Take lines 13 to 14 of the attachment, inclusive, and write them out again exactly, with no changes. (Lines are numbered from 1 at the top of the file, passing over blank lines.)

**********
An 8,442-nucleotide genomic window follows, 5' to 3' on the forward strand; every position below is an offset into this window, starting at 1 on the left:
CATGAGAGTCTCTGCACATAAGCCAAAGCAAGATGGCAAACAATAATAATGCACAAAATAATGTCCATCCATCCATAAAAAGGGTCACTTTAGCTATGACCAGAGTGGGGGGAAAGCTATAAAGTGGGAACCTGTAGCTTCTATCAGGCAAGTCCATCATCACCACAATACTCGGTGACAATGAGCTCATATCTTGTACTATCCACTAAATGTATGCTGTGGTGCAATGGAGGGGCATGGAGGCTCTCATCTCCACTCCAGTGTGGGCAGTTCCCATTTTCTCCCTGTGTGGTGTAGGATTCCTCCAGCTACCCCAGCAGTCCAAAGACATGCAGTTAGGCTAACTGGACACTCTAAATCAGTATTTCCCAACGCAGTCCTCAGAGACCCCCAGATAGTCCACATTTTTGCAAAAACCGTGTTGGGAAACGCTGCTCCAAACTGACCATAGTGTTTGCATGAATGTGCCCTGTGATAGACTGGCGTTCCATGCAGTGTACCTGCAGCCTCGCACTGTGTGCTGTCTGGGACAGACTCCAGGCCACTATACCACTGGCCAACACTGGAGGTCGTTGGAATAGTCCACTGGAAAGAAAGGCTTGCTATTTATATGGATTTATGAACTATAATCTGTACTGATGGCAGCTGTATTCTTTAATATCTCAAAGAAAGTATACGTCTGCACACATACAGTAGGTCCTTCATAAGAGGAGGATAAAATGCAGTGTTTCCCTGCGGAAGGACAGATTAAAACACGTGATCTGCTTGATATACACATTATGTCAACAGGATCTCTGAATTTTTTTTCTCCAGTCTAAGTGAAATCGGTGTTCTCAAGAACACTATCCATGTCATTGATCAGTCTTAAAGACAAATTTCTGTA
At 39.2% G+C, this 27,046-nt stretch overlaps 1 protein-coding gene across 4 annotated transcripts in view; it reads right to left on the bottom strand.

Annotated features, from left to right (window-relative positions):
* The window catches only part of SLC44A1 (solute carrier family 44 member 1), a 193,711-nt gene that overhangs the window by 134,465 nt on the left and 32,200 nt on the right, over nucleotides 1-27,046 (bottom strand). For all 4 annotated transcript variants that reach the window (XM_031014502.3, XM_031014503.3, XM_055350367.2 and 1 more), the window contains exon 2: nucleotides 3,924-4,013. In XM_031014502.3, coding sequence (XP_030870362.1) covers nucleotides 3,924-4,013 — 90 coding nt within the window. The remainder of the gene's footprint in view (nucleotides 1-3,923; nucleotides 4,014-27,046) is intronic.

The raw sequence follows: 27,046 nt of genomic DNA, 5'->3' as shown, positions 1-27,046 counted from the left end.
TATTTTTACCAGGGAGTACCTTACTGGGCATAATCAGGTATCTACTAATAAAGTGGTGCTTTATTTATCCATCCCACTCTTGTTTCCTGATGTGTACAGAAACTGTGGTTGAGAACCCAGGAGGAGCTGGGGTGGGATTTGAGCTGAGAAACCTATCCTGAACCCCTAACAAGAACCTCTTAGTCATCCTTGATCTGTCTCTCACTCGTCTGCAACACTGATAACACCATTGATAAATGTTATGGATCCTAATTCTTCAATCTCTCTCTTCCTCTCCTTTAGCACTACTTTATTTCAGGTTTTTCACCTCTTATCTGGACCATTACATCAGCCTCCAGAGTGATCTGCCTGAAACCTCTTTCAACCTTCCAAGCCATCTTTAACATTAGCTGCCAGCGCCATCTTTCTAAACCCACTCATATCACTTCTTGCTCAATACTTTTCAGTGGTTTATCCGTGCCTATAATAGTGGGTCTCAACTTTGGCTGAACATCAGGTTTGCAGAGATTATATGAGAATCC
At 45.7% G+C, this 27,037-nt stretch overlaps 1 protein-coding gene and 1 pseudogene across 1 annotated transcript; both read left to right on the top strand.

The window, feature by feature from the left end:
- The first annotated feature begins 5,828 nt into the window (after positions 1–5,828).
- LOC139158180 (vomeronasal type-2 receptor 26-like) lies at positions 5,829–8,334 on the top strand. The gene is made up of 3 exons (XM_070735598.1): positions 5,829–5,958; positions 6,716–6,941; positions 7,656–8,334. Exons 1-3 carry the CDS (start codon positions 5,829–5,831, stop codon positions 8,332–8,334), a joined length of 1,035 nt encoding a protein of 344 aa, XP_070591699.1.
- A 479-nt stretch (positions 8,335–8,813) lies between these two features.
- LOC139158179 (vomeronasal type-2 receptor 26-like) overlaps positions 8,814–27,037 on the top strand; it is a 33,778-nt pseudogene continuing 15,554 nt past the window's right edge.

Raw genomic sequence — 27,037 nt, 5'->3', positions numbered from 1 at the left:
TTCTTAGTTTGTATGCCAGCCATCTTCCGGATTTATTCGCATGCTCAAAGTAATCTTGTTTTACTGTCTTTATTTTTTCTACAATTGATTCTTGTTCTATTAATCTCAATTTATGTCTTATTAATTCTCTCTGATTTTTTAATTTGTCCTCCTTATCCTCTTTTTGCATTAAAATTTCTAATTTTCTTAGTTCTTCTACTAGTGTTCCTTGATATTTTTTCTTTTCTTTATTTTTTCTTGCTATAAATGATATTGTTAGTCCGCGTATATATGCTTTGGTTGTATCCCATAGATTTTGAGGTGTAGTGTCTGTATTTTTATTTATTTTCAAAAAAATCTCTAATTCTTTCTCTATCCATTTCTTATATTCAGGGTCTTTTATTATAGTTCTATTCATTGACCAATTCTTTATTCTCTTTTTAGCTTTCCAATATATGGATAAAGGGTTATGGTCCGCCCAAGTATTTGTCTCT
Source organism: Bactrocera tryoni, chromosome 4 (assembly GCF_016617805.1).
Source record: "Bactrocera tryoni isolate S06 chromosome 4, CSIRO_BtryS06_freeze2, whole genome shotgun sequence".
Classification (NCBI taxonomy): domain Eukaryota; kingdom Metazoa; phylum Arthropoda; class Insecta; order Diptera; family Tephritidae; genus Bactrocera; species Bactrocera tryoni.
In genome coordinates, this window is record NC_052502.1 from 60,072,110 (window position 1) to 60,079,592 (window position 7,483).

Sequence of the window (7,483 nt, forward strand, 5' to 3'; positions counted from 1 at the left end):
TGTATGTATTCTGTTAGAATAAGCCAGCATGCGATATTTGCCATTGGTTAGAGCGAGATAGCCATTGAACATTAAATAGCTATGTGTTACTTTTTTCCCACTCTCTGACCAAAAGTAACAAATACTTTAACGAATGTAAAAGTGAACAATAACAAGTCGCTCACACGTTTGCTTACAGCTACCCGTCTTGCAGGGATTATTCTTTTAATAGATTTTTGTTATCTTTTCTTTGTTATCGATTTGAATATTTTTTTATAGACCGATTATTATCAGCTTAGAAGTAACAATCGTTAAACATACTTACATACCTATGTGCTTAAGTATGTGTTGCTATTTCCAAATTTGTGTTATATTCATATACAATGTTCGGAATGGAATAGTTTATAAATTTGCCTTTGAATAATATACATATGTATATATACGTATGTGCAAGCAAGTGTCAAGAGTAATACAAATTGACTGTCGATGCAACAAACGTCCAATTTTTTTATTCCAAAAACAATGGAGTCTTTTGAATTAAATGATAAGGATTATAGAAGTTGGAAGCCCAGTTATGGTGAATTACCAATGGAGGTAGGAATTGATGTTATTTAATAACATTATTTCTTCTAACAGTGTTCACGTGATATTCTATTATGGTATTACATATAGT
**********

- LOC139158179 (vomeronasal type-2 receptor 26-like) overlaps positions 8,814–27,037 on the top strand; it is a 33,778-nt pseudogene continuing 15,554 nt past the window's right edge.

Raw genomic sequence — 27,037 nt, 5'->3', positions numbered from 1 at the left: